Christian continues by claiming that the main mistake women make in this situation is to try to re-establish connection by “fixing things”, by talking about it or “working on the relationship”.
A man wants to DO things together to know his relationship is working, (not talk).
I couldn't agree more on this. This is one of the main differences between men and women when they try to fix a relationship.
My tip for you is to set “memory beacons” for your relationship by “experiencing” together. By experiences, I mean things you do together, challenges you master together, enjoyments you live through together.
All the things that really connect you.
Reason #4: The “Neediness” of Codependence
This is, of course, a classic which is applicable equally to women AND men, (in fact, this has a far more devastating effect to the relationship when men are behaving this way).
IF this relationship is everything to you – your life's purpose – and you have nothing else going on in your life, you are neglecting friends, your work, your hobbies, all the things that define who YOU are… then you will appear as needy, (or co-dependent).
And neediness in a relationship is one of the biggest turn-offs ever to men AND women.
After your break-up, were you wondering where all your friends went that you used to have plenty of contact with? Are you wondering why all the things that used to give you pleasure don't anymore? Are you wondering who you became?
The reason for all of these questions is that you lost yourself during the relationship.
“Often times a man will leave a woman because he sees that she depends too much on him and has lost her own sources of happiness”.
Reason #5: “She's Trying To Fix Me…”
I have to admit that this one got me thinking.
Christian writes that despite the common misconception that people can't really change, men CAN change for a woman, but they have to do it out of self-interest.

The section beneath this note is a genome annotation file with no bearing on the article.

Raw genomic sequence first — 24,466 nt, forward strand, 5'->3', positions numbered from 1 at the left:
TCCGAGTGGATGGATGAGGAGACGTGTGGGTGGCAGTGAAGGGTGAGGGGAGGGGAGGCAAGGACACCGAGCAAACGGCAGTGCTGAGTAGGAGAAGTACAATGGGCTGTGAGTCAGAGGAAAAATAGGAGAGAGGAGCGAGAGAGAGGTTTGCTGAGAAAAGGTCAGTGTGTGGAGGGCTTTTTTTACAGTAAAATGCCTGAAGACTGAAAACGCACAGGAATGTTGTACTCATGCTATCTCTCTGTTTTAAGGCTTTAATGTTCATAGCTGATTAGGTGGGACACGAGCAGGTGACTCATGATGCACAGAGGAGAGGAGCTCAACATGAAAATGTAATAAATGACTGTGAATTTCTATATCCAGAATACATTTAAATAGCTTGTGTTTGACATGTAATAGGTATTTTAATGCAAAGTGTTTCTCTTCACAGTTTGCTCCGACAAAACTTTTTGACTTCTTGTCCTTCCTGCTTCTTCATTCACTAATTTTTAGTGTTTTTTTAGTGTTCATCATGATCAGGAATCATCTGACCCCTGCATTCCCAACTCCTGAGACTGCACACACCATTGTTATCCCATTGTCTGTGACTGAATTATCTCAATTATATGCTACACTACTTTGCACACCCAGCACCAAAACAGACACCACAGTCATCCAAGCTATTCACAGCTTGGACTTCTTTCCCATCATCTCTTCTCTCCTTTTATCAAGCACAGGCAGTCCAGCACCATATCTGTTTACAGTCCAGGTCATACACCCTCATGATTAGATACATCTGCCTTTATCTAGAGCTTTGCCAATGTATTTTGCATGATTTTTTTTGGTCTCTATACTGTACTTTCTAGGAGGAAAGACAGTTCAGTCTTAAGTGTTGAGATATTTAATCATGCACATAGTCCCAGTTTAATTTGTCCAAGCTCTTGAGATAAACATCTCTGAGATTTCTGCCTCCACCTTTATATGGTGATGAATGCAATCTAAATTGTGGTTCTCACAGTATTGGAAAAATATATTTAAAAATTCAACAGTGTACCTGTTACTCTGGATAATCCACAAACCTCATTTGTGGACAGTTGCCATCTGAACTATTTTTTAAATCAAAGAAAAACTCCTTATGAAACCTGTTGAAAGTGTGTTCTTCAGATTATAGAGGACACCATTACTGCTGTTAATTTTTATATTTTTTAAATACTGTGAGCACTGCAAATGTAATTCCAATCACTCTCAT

A man needs his OWN reasons to change.
“It NEVER works, or lasts, if a man simply tries to change for a woman, or for the sake of the relationship.”
So according to Christian, a woman can take advantage of that fact by understanding HIS personal reasons for doing the work for a better relationship.
What most women are doing wrong is that they are trying to make the man understand how it affects HER, not HIM.
“People are motivated by the things THEY WANT, and not what others feel and want”.
Christian suggests that you work WITH your man, instead of against him.
He concludes by writing that one of the most important things is creating that emotional experience with a man. Because if a man is deeply committed to you and the relationship, every “issue” you might have are just bumps on the road… they cannot hurt you.
But if there is no commitment from his side, then every little problem is going to leave him “irritated, frustrated, and
have him wanting to blame you and withdraw”.
My Personal Experience
I told you at the beginning of this article that I once broke up with a woman I loved and said that I'd tell you my personal reasons for it.
The reason I broke up with her – and it was one of the hardest things I had to do, (despite my own break-up) – was because I saw absolutely no future for a life together… and I so dearly wanted a future.
We were absolutely and utterly incompatible in so many ways… but so compatible in other small ways.
Unfortunately, those incompatibilities were the ones that mattered.
So, Christian's reason #2 was definitely the reason I broke up with a woman whom I was deeply, emotionally involved with.
From my experience and knowledge I'd had until that moment, I just could not see a happy and fulfilled relationship future.
Ultimately, I am happy that I did it, because that made the way to meeting my wife, who I am still married to up until today.
If you want to learn more about why men fall out of love, I suggest reading this article:
What do YOU think about Christian's reasons stated above? Please do share in the comment section.